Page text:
Magic Triangle Jazz Series: Adam Rudolph/Hamid Drake Duo with Ralph C Jones
October 2, 2017
UMass Amherst Campus
Hamid Drake and Adam Rudolph met at the age of 14 in a downtown Chicago drum shop. For the past 40 years, their shared love of rhythm and music of the world has taken them around the world performing together with Fred Anderson, Don Cherry, Yusef Lateef, Pharaoh Sanders, Hassan Hakmoun, Hu: Vibrational, Mandingo Griot Society, and Adam Rudolph’s Moving Pictures. Their shared creative outlook, global music research and performing experience have allowed them to forge a unique musical understanding.
For the past four decades composer, improviser and percussionist Adam Rudolph has performed extensively throughout North and South America, Europe, Africa, and Asia. Rudolph has been hailed as "a pioneer in world music" by the New York Times and "a master percussionist" by Musician Magazine. He has released over 25 recordings under his own name, featuring his compositions and percussion work. Rudolph composes for Moving Pictures, Hu: Vibrational percussion group, and Go: Organic Orchestra, for which he has developed an original music notation and conducting system. In 1995 Rudolph premiered his opera, The Dreamer, based on the text of Friedreich Nietzsche's "The Birth of Tragedy." Rudolph has performed with Jon Hassell, Sam Rivers, Pharaoh Sanders, L. Shankar, Muhal Richard Abrams, Wadada Leo Smith and Omar Sosa. He has toured extensively and recorded 15 albums with Yusef Lateef.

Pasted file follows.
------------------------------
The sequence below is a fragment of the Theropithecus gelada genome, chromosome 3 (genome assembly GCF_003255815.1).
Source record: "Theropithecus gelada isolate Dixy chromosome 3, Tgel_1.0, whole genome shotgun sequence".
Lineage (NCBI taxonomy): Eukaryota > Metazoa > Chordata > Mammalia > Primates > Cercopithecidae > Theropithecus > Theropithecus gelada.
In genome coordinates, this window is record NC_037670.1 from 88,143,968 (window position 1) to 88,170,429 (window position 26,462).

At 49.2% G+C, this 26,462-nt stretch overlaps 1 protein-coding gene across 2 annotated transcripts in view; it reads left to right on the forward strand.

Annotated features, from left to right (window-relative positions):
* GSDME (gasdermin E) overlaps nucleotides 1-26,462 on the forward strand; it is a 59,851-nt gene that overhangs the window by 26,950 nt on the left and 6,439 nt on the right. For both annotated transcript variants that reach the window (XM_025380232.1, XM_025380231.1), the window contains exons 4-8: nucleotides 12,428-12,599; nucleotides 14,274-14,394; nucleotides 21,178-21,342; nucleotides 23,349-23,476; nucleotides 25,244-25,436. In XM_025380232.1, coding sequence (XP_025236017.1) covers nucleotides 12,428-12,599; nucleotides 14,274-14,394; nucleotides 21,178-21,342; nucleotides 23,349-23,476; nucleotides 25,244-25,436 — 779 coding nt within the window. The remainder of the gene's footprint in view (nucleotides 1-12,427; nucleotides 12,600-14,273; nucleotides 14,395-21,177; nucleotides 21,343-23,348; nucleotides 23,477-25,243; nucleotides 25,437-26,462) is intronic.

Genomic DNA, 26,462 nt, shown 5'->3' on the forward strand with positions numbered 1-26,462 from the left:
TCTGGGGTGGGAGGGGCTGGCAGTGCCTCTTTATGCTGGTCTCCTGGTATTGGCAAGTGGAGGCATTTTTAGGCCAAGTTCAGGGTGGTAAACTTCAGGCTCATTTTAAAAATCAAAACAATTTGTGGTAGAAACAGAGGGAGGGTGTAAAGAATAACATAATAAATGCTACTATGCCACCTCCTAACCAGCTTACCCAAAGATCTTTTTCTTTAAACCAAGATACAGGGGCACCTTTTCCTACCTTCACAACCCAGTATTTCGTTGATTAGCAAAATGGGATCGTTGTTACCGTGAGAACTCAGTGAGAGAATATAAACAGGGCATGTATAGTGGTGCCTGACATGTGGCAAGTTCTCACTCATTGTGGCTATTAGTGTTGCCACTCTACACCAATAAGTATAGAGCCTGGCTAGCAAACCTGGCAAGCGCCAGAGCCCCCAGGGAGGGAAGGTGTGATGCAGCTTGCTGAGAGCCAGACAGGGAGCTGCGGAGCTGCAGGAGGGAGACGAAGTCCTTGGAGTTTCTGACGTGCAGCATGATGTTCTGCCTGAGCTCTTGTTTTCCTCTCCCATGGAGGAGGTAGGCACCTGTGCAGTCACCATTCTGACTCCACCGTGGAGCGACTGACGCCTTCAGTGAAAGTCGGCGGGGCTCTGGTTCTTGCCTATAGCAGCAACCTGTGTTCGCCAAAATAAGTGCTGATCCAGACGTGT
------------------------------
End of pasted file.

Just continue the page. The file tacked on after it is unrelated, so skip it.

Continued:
By the close of the 1990s, Hamid Drake was widely regarded as one of the best percussionists in jazz. Incorporating Afro-Cuban, Indian, and African percussion instruments and influence, in addition to using the standard trap set, Drake has collaborated extensively with top free jazz improvisers like Peter Brotzmann, Pharoah Sanders and Archie Shepp. Drake also has performed world music; by the late 1970s, he was a member of Foday Musa Suso's Mandingo Griot Society and has played reggae throughout his career. Drake has worked with extensively with Fred Anderson and William Parker, and has collaborated with Don Cherry, Herbie Hancock, David Murray and Reggie Workman.
Growing up in what he described as the “musical womb” of Detroit, Ralph C Jones was surrounded by Motown and improvisation-oriented mentors. He began playing clarinet at 7, before later learning saxophone. At 14, Jones met jazz saxophonist Yusef Lateef, who became his lifelong friend and mentor and with whom he would travel the world playing concerts and studying musical cultures. Jones has taught at Oberlin and Spelman College.